Oh, have I got your attention again?
You want to grip your readers, right? Bait that proverbial hook and keep them flipping the pages long into the night. It’s like a compulsion, to string them along until you give them that last twist of the knife. You reveal whodunit.
I’m not a great writer. But I write great dialogue.
I’m not a great writer. But I write interesting characters.
I’m not a great writer. But I tell an intriguing tale.
Now, please understand I just used that line three times in a row for emphasis. I don’t think I’m a bad writer. I actually think I’m quite good when I lay off the booze and pickles, and focus on the great content. But that emphasis is important to show that all of us have really great techniques. And unless you're using that specific muscle, you just won’t get better at it.
I’m not great at the ending. I can’t always stick the landing. My characters always seem to end up dead or dying, and one of them usually finds redemption. That’s not always the solution to a great mystery, or thriller, or anything else. I’ve hooked you, and now I owe you a payoff. And I didn’t deliver. As a writer, that’s not acceptable.
Along the way, I employ some very basic, tried and true techniques. I end most chapters on cliffhangers. I set up a new problem just about every chapter. And then I almost immediately pay off that previous chapter in the first paragraph of the next one. I feel like I owe it to the audience. They’ve invested their time, and now they want to know what happened. Remember the TV show Lost? Remember the finale? That was a stinker. And say sorry if you liked it because those showrunners dropped the ball for sure. Anyway, I digress. The point is, keep your content tight. Crisp. Razor-sharp.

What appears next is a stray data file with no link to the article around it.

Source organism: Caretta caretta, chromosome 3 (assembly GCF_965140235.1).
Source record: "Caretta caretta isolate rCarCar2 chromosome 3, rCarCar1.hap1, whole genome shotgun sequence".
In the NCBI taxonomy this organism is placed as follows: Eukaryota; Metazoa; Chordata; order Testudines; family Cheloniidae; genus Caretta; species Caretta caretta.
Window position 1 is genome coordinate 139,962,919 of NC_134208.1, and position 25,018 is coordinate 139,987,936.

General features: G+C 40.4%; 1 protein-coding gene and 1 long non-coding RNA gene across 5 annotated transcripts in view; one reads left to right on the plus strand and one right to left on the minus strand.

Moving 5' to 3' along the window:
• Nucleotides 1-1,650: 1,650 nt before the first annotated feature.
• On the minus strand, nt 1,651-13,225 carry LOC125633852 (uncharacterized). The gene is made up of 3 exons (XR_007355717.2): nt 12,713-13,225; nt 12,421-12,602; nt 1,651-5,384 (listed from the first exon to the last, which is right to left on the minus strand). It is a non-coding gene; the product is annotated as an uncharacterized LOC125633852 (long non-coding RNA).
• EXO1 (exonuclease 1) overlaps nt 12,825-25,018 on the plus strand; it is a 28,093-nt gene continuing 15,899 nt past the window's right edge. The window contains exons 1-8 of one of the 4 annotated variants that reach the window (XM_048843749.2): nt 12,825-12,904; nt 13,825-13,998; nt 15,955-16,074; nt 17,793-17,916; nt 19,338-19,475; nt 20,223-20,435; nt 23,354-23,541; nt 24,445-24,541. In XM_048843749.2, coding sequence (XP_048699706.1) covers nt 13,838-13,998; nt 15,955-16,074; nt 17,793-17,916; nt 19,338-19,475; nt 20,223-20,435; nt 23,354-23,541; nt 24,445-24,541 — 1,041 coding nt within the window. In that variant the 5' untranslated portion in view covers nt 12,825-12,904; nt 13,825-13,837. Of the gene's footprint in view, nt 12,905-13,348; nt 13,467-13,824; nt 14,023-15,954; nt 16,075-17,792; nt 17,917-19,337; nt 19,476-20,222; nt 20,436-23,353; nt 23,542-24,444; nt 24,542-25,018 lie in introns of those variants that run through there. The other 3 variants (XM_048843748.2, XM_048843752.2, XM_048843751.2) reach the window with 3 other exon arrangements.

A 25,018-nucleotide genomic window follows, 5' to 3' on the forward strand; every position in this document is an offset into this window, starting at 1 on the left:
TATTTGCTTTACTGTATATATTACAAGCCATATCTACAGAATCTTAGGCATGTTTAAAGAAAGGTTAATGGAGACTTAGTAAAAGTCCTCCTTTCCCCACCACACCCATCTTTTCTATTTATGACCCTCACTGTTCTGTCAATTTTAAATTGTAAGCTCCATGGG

So how are you engaging with your readers? You need to know this at the end of every chapter. Kurt Vonnegut once said,
Just give them something to chase after. The audience will go where you take them, and they will be very happy to be there. But that’s only if you’ve respected their time. And you’ve given them something to chew on. You’ve given them content that swims under the surface and makes them squirm a little bit. Raw human emotion, broken hearts, or a mystery about who killed whom in a small town.
I want to hear your stories. I want to know which part of the journey you struggle with. Let’s talk about it. Engagement, remember?